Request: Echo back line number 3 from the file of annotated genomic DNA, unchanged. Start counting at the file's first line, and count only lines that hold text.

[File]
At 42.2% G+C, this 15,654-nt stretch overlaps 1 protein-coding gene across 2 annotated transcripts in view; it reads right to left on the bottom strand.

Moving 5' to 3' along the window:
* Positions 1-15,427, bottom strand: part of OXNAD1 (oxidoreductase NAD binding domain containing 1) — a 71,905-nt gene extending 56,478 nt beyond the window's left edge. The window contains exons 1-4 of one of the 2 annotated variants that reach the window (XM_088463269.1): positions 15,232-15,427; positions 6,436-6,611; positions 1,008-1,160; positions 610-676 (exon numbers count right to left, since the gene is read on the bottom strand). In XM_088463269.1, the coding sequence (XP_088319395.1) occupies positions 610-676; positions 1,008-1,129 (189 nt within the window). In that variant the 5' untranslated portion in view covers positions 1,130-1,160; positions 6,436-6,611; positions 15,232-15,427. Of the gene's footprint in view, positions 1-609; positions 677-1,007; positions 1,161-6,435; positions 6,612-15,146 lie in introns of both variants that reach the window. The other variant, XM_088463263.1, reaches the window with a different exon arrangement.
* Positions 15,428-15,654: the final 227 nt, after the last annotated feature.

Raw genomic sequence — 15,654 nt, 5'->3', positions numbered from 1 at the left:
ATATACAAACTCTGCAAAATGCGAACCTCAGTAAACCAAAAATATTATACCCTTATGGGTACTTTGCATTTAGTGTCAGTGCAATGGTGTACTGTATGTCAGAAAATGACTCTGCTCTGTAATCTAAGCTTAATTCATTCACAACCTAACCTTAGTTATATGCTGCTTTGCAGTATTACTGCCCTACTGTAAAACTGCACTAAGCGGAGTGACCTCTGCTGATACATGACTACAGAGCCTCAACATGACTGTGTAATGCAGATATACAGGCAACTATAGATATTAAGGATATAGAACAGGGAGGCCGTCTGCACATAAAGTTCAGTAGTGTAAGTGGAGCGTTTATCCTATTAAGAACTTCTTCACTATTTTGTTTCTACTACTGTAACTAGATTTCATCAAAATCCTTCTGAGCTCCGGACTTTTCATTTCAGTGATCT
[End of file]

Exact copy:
* Positions 1-15,427, bottom strand: part of OXNAD1 (oxidoreductase NAD binding domain containing 1) — a 71,905-nt gene extending 56,478 nt beyond the window's left edge. The window contains exons 1-4 of one of the 2 annotated variants that reach the window (XM_088463269.1): positions 15,232-15,427; positions 6,436-6,611; positions 1,008-1,160; positions 610-676 (exon numbers count right to left, since the gene is read on the bottom strand). In XM_088463269.1, the coding sequence (XP_088319395.1) occupies positions 610-676; positions 1,008-1,129 (189 nt within the window). In that variant the 5' untranslated portion in view covers positions 1,130-1,160; positions 6,436-6,611; positions 15,232-15,427. Of the gene's footprint in view, positions 1-609; positions 677-1,007; positions 1,161-6,435; positions 6,612-15,146 lie in introns of both variants that reach the window. The other variant, XM_088463263.1, reaches the window with a different exon arrangement.